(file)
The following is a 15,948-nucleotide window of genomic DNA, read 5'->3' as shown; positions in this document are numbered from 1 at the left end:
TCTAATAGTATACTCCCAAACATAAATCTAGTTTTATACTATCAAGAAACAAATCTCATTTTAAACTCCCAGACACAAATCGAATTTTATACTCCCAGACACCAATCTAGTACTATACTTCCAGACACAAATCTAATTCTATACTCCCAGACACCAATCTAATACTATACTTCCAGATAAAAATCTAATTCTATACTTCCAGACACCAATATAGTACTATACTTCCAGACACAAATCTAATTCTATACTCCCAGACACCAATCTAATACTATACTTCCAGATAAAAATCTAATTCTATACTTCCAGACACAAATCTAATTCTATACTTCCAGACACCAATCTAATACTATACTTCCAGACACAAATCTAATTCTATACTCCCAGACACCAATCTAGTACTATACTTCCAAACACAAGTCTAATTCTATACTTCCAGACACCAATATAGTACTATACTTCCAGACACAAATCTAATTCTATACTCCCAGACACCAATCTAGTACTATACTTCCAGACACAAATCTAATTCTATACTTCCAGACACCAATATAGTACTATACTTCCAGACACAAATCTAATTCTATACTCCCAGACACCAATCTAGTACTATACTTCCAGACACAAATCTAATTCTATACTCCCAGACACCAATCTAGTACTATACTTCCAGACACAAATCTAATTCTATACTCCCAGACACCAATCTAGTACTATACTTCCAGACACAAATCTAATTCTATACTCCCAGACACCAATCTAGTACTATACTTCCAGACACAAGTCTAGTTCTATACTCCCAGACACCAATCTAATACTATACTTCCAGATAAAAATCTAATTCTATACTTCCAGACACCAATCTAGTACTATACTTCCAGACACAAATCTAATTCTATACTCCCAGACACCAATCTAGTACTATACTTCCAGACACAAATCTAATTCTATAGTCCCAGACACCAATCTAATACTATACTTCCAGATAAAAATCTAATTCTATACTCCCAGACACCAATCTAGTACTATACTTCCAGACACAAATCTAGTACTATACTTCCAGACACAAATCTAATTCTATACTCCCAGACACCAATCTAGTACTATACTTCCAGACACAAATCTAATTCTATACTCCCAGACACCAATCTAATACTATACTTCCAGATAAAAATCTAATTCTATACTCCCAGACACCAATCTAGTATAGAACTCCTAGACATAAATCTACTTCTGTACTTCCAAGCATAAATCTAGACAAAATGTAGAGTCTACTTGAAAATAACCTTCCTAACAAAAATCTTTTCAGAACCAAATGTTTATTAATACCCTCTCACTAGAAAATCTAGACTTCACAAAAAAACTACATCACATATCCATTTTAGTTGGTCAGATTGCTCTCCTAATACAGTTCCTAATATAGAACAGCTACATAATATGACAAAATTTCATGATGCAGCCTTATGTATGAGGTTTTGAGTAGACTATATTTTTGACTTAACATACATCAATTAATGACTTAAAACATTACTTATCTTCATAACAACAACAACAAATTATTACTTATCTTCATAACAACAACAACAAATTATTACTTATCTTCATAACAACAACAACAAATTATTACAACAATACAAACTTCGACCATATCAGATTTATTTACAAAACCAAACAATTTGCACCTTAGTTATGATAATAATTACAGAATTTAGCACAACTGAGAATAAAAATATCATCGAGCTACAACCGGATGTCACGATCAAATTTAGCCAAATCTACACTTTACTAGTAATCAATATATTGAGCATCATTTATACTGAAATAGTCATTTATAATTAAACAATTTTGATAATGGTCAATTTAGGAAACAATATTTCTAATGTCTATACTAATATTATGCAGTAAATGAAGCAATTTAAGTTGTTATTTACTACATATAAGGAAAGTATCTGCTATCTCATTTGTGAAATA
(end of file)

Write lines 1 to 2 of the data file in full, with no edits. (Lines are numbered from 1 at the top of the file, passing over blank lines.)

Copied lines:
The following is a 15,948-nucleotide window of genomic DNA, read 5'->3' as shown; positions in this document are numbered from 1 at the left end:
TCTAATAGTATACTCCCAAACATAAATCTAGTTTTATACTATCAAGAAACAAATCTCATTTTAAACTCCCAGACACAAATCGAATTTTATACTCCCAGACACCAATCTAGTACTATACTTCCAGACACAAATCTAATTCTATACTCCCAGACACCAATCTAATACTATACTTCCAGATAAAAATCTAATTCTATACTTCCAGACACCAATATAGTACTATACTTCCAGACACAAATCTAATTCTATACTCCCAGACACCAATCTAATACTATACTTCCAGATAAAAATCTAATTCTATACTTCCAGACACAAATCTAATTCTATACTTCCAGACACCAATCTAATACTATACTTCCAGACACAAATCTAATTCTATACTCCCAGACACCAATCTAGTACTATACTTCCAAACACAAGTCTAATTCTATACTTCCAGACACCAATATAGTACTATACTTCCAGACACAAATCTAATTCTATACTCCCAGACACCAATCTAGTACTATACTTCCAGACACAAATCTAATTCTATACTTCCAGACACCAATATAGTACTATACTTCCAGACACAAATCTAATTCTATACTCCCAGACACCAATCTAGTACTATACTTCCAGACACAAATCTAATTCTATACTCCCAGACACCAATCTAGTACTATACTTCCAGACACAAATCTAATTCTATACTCCCAGACACCAATCTAGTACTATACTTCCAGACACAAATCTAATTCTATACTCCCAGACACCAATCTAGTACTATACTTCCAGACACAAGTCTAGTTCTATACTCCCAGACACCAATCTAATACTATACTTCCAGATAAAAATCTAATTCTATACTTCCAGACACCAATCTAGTACTATACTTCCAGACACAAATCTAATTCTATACTCCCAGACACCAATCTAGTACTATACTTCCAGACACAAATCTAATTCTATAGTCCCAGACACCAATCTAATACTATACTTCCAGATAAAAATCTAATTCTATACTCCCAGACACCAATCTAGTACTATACTTCCAGACACAAATCTAGTACTATACTTCCAGACACAAATCTAATTCTATACTCCCAGACACCAATCTAGTACTATACTTCCAGACACAAATCTAATTCTATACTCCCAGACACCAATCTAATACTATACTTCCAGATAAAAATCTAATTCTATACTCCCAGACACCAATCTAGTATAGAACTCCTAGACATAAATCTACTTCTGTACTTCCAAGCATAAATCTAGACAAAATGTAGAGTCTACTTGAAAATAACCTTCCTAACAAAAATCTTTTCAGAACCAAATGTTTATTAATACCCTCTCACTAGAAAATCTAGACTTCACAAAAAAACTACATCACATATCCATTTTAGTTGGTCAGATTGCTCTCCTAATACAGTTCCTAATATAGAACAGCTACATAATATGACAAAATTTCATGATGCAGCCTTATGTATGAGGTTTTGAGTAGACTATATTTTTGACTTAACATACATCAATTAATGACTTAAAACATTACTTATCTTCATAACAACAACAACAAATTATTACTTATCTTCATAACAACAACAACAAATTATTACTTATCTTCATAACAACAACAACAAATTATTACAACAATACAAACTTCGACCATATCAGATTTATTTACAAAACCAAACAATTTGCACCTTAGTTATGATAATAATTACAGAATTTAGCACAACTGAGAATAAAAATATCATCGAGCTACAACCGGATGTCACGATCAAATTTAGCCAAATCTACACTTTACTAGTAATCAATATATTGAGCATCATTTATACTGAAATAGTCATTTATAATTAAACAATTTTGATAATGGTCAATTTAGGAAACAATATTTCTAATGTCTATACTAATATTATGCAGTAAATGAAGCAATTTAAGTTGTTATTTACTACATATAAGGAAAGTATCTGCTATCTCATTTGTGAAATA